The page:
An excerpt from Greg Prince’s 2018 Sunstone presentation, “Own Your Religion”:
[Excerpt from the Sunstone Transcript]
Let’s examine the most enduring and influential of the symbols he produced: The Book of Mormon. If you allow data, rather than dogma, to speak, you will find many things that make problematic the traditional story of The Book of Mormon being a literal translation of an ancient history and the most perfect book in the world.
- Despite the insistence of apologists for well over a century that archaeological ruins throughout Central and South America bear material witness to the book’s historicity, closer examination has shown just the opposite. Michael Coe, a Yale University professor widely considered one of the world’s experts on Mesoamerica, has gone on the record repeatedly to say that not a single archeological find supports the claim that The Book of Mormon is an ancient history.
- Linguistic studies long ago concluded that the diversity of indigenous New World languages could not have arisen from a single root language within the timeframe of The Book of Mormon, nor could all traces of Hebrew—which, given the book’s assertion that Laban’s “plates of brass” remained comprehensible to the Nephites only 1,400 years before Joseph Smith’s time—have disappeared in the same time period.
- DNA sequencing, which has allowed impressive mapping of the origins and timing of human migration since the first humans ventured out of Africa, provides no support for a Middle Eastern origin of indigenous New World populations—and complete support for an Eastern Asian origin.
- Anachronisms within the book are abundant:
- It contains post-Exilic passages from Isaiah, a book within the Hebrew Bible that was written over several centuries, including centuries anteceding the crucial Book of Mormon date of 600 B.C.E.
- It expounds a conception of the Atonement that was not formulated until many centuries after the purported fall of the Nephite civilization.
- It quotes extensively from the King James Version of the Bible, which was not published until 1611, and carries over translation errors later found in that version.
- It is often preoccupied with religious issues pervasive within Western New York State in the 1820s, including an entire chapter on infant baptism that stands isolated from the rest of the book but is coincident with the death at birth of Joseph’s firstborn child and the proclamation by a local minister that the infant would be damned for not having been baptized. The first published commentary on The Book of Mormon, written in 1831 by Alexander Campbell, notes, “Before Nephi died, which was about fifty-five years from the flight of Lehi from Jerusalem, he had preached to his people everything which is now preached in the state of New York.… [Joseph Smith] is better skilled in the controversies in New York than in the geography or history of Judea.”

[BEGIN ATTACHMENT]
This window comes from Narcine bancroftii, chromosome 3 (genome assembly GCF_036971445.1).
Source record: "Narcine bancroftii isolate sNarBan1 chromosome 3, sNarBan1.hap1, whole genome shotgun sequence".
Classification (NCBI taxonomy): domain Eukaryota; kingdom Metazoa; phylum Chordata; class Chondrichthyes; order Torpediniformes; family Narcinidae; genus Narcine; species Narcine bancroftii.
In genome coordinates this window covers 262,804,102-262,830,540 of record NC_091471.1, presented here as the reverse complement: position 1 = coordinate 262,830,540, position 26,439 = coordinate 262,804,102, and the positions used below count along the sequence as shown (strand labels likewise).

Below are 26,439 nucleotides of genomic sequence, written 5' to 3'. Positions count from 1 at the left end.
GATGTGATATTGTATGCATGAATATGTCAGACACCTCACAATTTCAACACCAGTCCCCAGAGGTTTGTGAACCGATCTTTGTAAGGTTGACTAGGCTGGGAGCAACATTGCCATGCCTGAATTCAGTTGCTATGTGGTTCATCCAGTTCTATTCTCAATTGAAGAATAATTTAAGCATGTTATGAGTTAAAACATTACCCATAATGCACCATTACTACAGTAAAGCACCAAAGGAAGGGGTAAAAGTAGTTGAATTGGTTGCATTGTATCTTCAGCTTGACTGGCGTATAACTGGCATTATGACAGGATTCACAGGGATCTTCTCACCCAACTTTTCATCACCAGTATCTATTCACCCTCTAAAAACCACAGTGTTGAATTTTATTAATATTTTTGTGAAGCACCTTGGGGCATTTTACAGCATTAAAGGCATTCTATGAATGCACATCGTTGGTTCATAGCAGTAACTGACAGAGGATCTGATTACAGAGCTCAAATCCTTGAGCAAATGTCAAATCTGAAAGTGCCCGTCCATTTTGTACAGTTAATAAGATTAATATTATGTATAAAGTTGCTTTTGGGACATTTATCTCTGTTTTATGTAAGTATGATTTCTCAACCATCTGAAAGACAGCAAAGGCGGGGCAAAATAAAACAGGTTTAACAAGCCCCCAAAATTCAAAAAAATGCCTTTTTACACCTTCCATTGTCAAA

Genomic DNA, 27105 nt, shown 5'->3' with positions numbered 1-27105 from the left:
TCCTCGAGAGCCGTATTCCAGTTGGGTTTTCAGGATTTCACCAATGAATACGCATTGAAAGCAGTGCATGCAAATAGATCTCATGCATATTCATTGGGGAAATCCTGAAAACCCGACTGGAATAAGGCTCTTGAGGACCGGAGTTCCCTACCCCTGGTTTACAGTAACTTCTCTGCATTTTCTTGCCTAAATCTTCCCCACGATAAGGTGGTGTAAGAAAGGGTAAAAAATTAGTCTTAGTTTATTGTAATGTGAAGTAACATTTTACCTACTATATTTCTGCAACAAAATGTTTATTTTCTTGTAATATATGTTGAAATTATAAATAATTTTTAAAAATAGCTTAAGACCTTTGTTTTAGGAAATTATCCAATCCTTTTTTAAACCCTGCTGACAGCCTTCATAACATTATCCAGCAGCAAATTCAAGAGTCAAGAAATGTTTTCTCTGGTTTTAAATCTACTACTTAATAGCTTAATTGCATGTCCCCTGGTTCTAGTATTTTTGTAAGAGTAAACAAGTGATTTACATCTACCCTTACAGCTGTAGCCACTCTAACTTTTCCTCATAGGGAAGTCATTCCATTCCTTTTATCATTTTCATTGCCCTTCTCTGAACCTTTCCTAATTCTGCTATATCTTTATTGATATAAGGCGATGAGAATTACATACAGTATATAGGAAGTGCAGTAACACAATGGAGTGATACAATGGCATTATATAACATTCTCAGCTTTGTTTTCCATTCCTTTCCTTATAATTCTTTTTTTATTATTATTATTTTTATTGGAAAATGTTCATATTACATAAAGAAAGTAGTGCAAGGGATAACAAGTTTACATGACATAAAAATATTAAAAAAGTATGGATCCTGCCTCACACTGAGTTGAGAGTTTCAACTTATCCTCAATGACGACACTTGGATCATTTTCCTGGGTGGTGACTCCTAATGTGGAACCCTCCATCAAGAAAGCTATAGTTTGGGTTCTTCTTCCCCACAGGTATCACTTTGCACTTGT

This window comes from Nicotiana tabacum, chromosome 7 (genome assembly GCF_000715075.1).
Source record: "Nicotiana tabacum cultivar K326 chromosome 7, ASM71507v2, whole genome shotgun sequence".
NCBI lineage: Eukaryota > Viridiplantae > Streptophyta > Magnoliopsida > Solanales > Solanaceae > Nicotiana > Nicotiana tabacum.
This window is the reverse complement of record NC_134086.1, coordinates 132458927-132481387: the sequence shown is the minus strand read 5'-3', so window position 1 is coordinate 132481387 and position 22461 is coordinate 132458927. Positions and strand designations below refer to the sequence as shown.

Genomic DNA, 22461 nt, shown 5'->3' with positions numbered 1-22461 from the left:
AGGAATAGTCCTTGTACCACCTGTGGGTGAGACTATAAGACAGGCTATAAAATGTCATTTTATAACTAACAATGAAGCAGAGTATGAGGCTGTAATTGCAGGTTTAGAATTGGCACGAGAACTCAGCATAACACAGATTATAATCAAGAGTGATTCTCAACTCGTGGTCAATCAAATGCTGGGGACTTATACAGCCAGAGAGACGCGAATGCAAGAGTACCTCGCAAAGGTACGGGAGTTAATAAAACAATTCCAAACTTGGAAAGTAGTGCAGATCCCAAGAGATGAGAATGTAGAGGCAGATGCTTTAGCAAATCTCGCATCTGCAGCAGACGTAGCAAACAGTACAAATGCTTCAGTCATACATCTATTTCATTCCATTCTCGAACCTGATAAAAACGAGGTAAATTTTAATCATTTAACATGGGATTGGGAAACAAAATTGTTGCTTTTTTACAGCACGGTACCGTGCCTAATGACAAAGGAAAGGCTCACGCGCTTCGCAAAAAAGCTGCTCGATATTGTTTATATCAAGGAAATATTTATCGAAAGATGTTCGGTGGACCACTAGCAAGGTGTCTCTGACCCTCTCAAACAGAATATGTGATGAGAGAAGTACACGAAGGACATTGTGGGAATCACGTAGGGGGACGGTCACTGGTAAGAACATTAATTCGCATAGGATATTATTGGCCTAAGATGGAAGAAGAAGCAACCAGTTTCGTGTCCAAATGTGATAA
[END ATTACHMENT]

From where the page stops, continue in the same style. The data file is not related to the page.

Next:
I could give other examples, but I think you get the point.
Two questions arise from this overview. Given its numerous difficulties, how can we constructively define The Book of Mormon? And where might its value lay?
The best answer I have heard to the first question was given to me by Denise Hopkins, a professor of Hebrew Bible at Wesley Theological Seminary. In preparing to teach our study group for an entire year, she read The Book of Mormon and said, “It is a book-length midrash on the King James Bible.” Midrash is the longstanding Jewish tradition of scholars reading the Hebrew Bible and, under inspiration, writing commentaries on it, the most famous being the Talmud.
I’ve come up with an answer to the second question by gathering answers to three questions I often ask of Church members—particularly converts. First, “Did you read The Book of Mormon from cover to cover?” Almost invariably, the answer is something like, “No. Parts of it were pretty boring, and I lost interest.” Second, “What do you remember of what you read?” “Not much, except that there were a lot of wars.” And finally, “What did you experience as you read it?” Here, the floodgates open, and stories of personal conversion emerge. And therein lies the timeless value of the book: what it does transcends what it is. No other aspect of Mormonism has brought more people “to the convincing of the Jew and Gentile that Jesus is the Christ.” This is an important instance of the message superseding the messenger. The Book of Mormon may not be what it says it is, but it does what it says it does—which is much more important.